• Most important, automated messages and acting on customer’s transactional behaviors as a form of segmentation and personalization (example: abandoned shopping cart).

I felt that the first six or so chapters were a bit slow going and nothing was new (to me) though in the face of printed marketing and business books, it was probably revolutionary. I feel like he did an excellent job with practical explanations- so necessary in these kind of books- though most of my clients are usually large, online, business to consumer, retail companies. The examples too represented far smaller lists than I’m familiar with. Not to say that 80% of the book, let’s say, relates regardless of list size.

His CAN-SPAM, and deliverability chapters are delightfully chock full of information. On the other hand, there are far more interesting things he could have done with the recency/frequency/monetary (RFM) model. Slicing and dicing data, segmentation, and determining key metrics for each individual company- and it does vary- there is a huge spectrum of modeling way beyond RFM. I will probably write about this in the future, but accessing raw event in combination with transactional behaviors captured from online companies opens up many doors to new metrics, analysis, and campaigns ideas.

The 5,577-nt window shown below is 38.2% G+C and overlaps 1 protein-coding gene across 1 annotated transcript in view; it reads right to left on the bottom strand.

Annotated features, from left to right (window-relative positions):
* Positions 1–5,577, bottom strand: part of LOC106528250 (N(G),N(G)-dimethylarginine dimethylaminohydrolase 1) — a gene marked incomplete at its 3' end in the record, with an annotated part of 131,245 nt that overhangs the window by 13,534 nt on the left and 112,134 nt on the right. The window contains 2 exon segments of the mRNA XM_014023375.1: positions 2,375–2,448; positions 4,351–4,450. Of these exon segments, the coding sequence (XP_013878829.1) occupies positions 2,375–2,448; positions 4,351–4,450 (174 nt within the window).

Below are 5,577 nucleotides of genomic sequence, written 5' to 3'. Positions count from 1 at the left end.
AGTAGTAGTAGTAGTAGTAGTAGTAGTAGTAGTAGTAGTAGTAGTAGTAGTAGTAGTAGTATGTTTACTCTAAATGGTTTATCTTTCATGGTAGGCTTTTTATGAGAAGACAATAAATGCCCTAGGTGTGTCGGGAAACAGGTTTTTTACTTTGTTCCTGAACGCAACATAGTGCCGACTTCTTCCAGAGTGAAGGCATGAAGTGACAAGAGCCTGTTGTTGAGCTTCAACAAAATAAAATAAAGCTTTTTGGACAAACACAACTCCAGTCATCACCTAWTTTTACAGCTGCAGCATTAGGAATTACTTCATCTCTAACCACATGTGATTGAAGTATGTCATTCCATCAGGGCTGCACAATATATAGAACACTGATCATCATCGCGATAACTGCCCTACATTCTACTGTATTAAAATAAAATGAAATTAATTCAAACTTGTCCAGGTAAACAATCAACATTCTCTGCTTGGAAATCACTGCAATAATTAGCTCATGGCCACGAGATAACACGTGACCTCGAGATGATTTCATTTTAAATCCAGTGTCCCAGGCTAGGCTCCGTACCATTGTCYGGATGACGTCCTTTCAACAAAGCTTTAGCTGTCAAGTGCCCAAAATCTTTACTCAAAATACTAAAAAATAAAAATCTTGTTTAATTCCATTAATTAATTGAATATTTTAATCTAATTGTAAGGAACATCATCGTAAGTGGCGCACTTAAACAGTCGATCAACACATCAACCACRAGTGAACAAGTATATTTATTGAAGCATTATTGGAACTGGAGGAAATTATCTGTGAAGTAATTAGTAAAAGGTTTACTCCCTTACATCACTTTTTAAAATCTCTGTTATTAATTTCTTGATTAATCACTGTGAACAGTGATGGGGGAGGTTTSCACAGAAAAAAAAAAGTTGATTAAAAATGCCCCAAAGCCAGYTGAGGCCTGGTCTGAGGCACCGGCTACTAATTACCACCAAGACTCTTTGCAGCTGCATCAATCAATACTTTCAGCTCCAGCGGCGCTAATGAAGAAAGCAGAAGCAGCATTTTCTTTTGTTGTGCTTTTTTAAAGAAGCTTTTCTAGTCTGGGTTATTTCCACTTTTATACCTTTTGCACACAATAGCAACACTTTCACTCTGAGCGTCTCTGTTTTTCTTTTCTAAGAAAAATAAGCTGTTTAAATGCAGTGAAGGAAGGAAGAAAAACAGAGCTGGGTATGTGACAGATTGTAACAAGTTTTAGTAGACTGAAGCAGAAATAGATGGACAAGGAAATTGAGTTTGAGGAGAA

Since I don’t work with content usually, I was surprised to be interested in his content chapter. He has tips on email writing, inspiration ideas for newsletters, and a general approach to doing newsletters. For various reasons he wants companies to move away from newsletters, to leverage the content out of newsletters, then devotes a full chapter in how to write one. So mixed messages in a way, or perhaps acknowledgment that folks are still tied to writing them, and embracing a future without newsletters is the goal, but a far-off goal.

The Open Rate
Another slight contradiction in explaining open and click rates, but also acknowledging that more email clients are setting the default to having images-off. I wrote about the images-off open rate, “New Metric: Images-Off Open Rate”, and Chris also reinforces that the click rate is far more important than the open-click or the open rate. (p.189) He seemingly disproves the validity of the open rate:

As you can see, the open rates decline. However, there is promise in the fact that click-through rate sand unsubscribe rates hold steady. ExxactTarget concluded that this likely indicates an overall trend in image suppression rather than a decline in email engagement. (p.190)

Then continues to say he still ‘believes in the open rate.’ I think Chris is responding to the industry, a marketing industry that can’t quite grapple with the future of only having click rates and deliverability, with uneven if unreliable open rates.

Automated Messaging & Integration